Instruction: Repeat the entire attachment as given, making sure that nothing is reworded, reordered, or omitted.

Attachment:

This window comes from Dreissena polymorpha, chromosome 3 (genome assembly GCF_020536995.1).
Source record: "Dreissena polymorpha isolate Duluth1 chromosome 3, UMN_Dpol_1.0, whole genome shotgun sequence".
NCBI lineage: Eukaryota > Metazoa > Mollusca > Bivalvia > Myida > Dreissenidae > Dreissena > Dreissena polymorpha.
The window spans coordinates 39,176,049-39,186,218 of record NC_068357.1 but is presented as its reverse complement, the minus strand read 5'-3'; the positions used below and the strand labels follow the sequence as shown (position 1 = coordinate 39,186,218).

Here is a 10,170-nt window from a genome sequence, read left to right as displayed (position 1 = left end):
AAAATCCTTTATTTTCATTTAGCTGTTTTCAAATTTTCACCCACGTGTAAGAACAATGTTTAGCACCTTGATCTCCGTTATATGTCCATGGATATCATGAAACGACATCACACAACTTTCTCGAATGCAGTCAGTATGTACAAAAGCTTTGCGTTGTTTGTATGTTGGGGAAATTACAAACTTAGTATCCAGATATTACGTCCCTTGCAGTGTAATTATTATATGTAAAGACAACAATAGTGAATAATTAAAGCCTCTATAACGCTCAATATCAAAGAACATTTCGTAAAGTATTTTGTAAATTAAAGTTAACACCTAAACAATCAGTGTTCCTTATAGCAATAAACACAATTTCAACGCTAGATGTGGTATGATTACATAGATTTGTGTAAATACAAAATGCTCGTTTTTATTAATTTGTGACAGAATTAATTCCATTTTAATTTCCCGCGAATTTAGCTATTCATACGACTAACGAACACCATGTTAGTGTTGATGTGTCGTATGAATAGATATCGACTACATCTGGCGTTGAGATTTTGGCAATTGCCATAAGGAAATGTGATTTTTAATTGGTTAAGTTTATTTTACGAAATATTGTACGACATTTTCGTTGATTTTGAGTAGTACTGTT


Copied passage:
This window comes from Dreissena polymorpha, chromosome 3 (genome assembly GCF_020536995.1).
Source record: "Dreissena polymorpha isolate Duluth1 chromosome 3, UMN_Dpol_1.0, whole genome shotgun sequence".
NCBI lineage: Eukaryota > Metazoa > Mollusca > Bivalvia > Myida > Dreissenidae > Dreissena > Dreissena polymorpha.
The window spans coordinates 39,176,049-39,186,218 of record NC_068357.1 but is presented as its reverse complement, the minus strand read 5'-3'; the positions used below and the strand labels follow the sequence as shown (position 1 = coordinate 39,186,218).

Here is a 10,170-nt window from a genome sequence, read left to right as displayed (position 1 = left end):
AAAATCCTTTATTTTCATTTAGCTGTTTTCAAATTTTCACCCACGTGTAAGAACAATGTTTAGCACCTTGATCTCCGTTATATGTCCATGGATATCATGAAACGACATCACACAACTTTCTCGAATGCAGTCAGTATGTACAAAAGCTTTGCGTTGTTTGTATGTTGGGGAAATTACAAACTTAGTATCCAGATATTACGTCCCTTGCAGTGTAATTATTATATGTAAAGACAACAATAGTGAATAATTAAAGCCTCTATAACGCTCAATATCAAAGAACATTTCGTAAAGTATTTTGTAAATTAAAGTTAACACCTAAACAATCAGTGTTCCTTATAGCAATAAACACAATTTCAACGCTAGATGTGGTATGATTACATAGATTTGTGTAAATACAAAATGCTCGTTTTTATTAATTTGTGACAGAATTAATTCCATTTTAATTTCCCGCGAATTTAGCTATTCATACGACTAACGAACACCATGTTAGTGTTGATGTGTCGTATGAATAGATATCGACTACATCTGGCGTTGAGATTTTGGCAATTGCCATAAGGAAATGTGATTTTTAATTGGTTAAGTTTATTTTACGAAATATTGTACGACATTTTCGTTGATTTTGAGTAGTACTGTT